If the meat is left on the counter too long, we all know we have to throw it away. But what about the rice or the macaroni?
Although this carby kindness may seem harmless after sitting on the bench for a while, you'll probably think twice about it after hearing about the bacterium Bacillus cereus . 19659003]
This is not a very rare germ. B. cereus will live happily wherever he can – soil, food or the gut.
"The known natural habitats of C. cereus are extensive, including soil, animals, insects, dust and plants," said Ancurry Matthur, biotechnology researcher at the Australian National University of Science. are multiplied by the use of nutrients from food [..] including rice, dairy products, spices, dried foods and vegetables. "
Some strains of this bacteria are useful for probiotics, but others can give you a nasty tide of food poisoning if they are allowed to grow and multiply ̵
In 2005, one such case was recorded in the Journal of Clinical Microbiology – Five children in one family get ill by eating four days of pasta salad.
According to the case, the pasta salad is being prepared on Friday, taken and a picnic on Saturday, and after returning from the picnic, it was stored in the fridge until Monday night when the children were fed for dinner, and the children started vomiting this morning and were taken to a hospital, tragically, the youngest child died; another was suffering from liver failure, but survived and the others had less severe food poisoning and could be treated with fluids B. cereus is a well-known cause of food-borne illness but infection with this organism is usually not reported due to the usual light symptoms Tommy, the researchers explain.
"A fatal case has been reported due to liver failure after consumption of a pasta salad showing the possible weight."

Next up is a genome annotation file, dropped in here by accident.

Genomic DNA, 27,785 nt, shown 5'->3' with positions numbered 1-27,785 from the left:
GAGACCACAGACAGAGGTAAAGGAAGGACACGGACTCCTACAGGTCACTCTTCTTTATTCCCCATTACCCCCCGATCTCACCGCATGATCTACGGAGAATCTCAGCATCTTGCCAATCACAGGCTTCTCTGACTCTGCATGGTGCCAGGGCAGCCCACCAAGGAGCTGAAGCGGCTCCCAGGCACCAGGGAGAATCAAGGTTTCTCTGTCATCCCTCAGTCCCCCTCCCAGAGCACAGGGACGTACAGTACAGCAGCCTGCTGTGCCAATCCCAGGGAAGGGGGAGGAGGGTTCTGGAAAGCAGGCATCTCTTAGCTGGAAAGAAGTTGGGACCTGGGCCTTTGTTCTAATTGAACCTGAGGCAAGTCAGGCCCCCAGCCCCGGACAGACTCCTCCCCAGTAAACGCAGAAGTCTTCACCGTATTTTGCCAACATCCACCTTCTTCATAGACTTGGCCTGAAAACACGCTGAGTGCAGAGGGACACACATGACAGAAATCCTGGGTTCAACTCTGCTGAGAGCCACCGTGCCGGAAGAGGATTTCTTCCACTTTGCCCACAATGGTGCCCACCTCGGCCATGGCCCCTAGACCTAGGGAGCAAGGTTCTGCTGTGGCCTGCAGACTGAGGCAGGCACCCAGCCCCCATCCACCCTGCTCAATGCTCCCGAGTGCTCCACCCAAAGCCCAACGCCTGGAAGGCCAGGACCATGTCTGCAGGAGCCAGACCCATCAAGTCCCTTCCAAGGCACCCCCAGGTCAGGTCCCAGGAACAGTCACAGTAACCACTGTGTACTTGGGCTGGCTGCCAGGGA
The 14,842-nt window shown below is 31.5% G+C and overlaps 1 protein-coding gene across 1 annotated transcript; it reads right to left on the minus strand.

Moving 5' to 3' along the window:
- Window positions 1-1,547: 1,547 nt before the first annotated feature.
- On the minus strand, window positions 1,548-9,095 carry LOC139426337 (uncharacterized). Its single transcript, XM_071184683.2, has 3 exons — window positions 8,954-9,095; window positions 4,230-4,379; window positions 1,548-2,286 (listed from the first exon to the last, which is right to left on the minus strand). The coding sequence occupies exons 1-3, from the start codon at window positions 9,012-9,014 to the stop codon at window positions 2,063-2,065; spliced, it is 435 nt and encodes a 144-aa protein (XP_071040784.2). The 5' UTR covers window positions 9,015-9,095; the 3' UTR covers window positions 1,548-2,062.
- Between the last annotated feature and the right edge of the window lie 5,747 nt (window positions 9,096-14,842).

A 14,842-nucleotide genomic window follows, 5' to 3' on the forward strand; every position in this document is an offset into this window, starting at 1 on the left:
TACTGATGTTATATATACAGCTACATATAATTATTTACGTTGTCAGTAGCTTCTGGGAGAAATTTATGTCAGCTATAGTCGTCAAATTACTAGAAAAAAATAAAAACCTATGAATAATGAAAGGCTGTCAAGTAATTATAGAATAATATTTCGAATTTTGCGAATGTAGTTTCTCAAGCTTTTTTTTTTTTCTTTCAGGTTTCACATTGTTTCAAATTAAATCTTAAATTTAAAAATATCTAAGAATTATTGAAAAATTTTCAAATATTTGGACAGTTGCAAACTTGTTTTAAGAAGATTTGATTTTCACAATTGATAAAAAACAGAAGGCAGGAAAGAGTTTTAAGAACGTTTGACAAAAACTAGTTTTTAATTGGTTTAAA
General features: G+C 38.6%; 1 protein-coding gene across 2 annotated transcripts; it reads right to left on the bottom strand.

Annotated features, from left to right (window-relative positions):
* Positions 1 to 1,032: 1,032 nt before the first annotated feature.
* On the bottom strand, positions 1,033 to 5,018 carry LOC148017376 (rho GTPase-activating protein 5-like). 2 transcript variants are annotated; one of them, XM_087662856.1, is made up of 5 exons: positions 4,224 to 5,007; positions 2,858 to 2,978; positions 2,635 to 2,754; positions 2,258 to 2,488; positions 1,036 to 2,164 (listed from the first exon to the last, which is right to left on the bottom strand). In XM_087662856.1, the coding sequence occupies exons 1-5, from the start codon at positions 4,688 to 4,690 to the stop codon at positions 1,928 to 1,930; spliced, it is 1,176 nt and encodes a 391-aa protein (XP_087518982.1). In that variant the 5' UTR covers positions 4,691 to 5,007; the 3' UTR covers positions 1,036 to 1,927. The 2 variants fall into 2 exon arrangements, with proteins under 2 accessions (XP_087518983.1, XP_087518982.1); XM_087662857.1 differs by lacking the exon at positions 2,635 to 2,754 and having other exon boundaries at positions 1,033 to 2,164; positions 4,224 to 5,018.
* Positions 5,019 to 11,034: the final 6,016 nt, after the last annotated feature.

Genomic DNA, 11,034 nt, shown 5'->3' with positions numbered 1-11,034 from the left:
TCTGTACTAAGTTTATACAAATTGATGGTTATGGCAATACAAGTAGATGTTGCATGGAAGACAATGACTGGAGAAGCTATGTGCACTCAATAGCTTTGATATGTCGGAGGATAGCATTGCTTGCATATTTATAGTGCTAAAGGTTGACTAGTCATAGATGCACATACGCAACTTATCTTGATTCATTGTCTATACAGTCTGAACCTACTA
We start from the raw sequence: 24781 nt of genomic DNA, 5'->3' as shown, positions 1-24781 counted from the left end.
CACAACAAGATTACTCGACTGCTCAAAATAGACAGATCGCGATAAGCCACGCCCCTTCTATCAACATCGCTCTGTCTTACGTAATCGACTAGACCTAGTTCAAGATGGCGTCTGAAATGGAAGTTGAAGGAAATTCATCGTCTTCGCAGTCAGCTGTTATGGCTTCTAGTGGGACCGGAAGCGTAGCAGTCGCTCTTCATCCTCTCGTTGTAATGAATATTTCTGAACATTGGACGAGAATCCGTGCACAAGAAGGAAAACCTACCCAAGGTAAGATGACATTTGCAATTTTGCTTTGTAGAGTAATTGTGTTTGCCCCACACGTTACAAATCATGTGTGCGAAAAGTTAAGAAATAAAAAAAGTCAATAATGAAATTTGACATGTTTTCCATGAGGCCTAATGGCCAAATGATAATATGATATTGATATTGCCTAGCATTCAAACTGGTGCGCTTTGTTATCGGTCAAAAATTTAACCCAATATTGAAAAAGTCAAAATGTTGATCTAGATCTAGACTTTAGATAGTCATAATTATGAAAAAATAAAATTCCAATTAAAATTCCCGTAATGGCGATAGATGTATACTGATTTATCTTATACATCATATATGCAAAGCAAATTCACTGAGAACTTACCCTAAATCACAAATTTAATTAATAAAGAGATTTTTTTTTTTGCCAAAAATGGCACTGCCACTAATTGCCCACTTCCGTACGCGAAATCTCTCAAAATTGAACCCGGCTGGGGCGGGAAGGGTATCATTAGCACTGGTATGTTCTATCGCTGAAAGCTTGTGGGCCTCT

deaths are gravely rare, they have been written in the literature more than once. This week, the news highlighted another old case, published in 2011, for a 20-year-old student in Belgium who will prepare his food for this week – in this fateful case, he was spaghetti with tomato sauce. dough five days ago and it will warm up with the sauce. That day he accidentally left his food on the kitchen bench indefinitely. After diarrhea, abdominal pain and abundant vomiting, he died later that night.
In response to this study, there are two more cases of young people who have had liver failure and have died since B. cereus – 11-year-old who died after eating Chinese noodles and a 17-year-old who died after eating four-day spaghetti.
Now, before swallowing pasta for a lifetime, we need to emphasize that most people who get sick B. cereus do not end with hepatic failure. Normally this is a fairly mild case of food poisoning. It is important to note that B. cereus can cause severe and lethal conditions such as sepsis, immunocompromised people, infants, the elderly, and the affected individuals improve over time without any treatment. These individuals do not go to a doctor to get a diagnosis, "and so they have been reported.
How can it cause such severe food poisoning and is there anything we can do? has a bad habit of secreting dangerous toxins in the diet Some of these toxins are really hard to kill with the heat the regular microwave will deliver
For example, one of the toxins that causes vomiting in humans (called an emetic toxin ), can withstand 121 ° C (250 ° F) for 90 minutes. And this is not the only one "Our immune system recognizes a toxin [haemolysin BL] secreted by B. cereus which leads to an inflammatory response," explains Matthur.
"Our research shows that, that the toxin targets and breaks holes in the cell, causing cell death and inflammation. "
Her team also identifies two ways we can help the body neutralize the effect of hemolysin BL, thereby stopping the death march. Cereus . Methods include either blocking the activity of a toxin or reducing the inflammation caused by it.
Although their approach is still in the early stages of the study, the team hopes that these techniques can even be used in other bacteria that produce toxins. such as E. coli .
But most importantly, store your food in the fridge and practice good hygiene in the kitchen.
"It is important for people to wash their hands well and prepare food according to safety guidelines," says Mathur.
In addition, heating left food will properly destroy most bacteria and their toxins. "
The study is published in Nature Microbiology .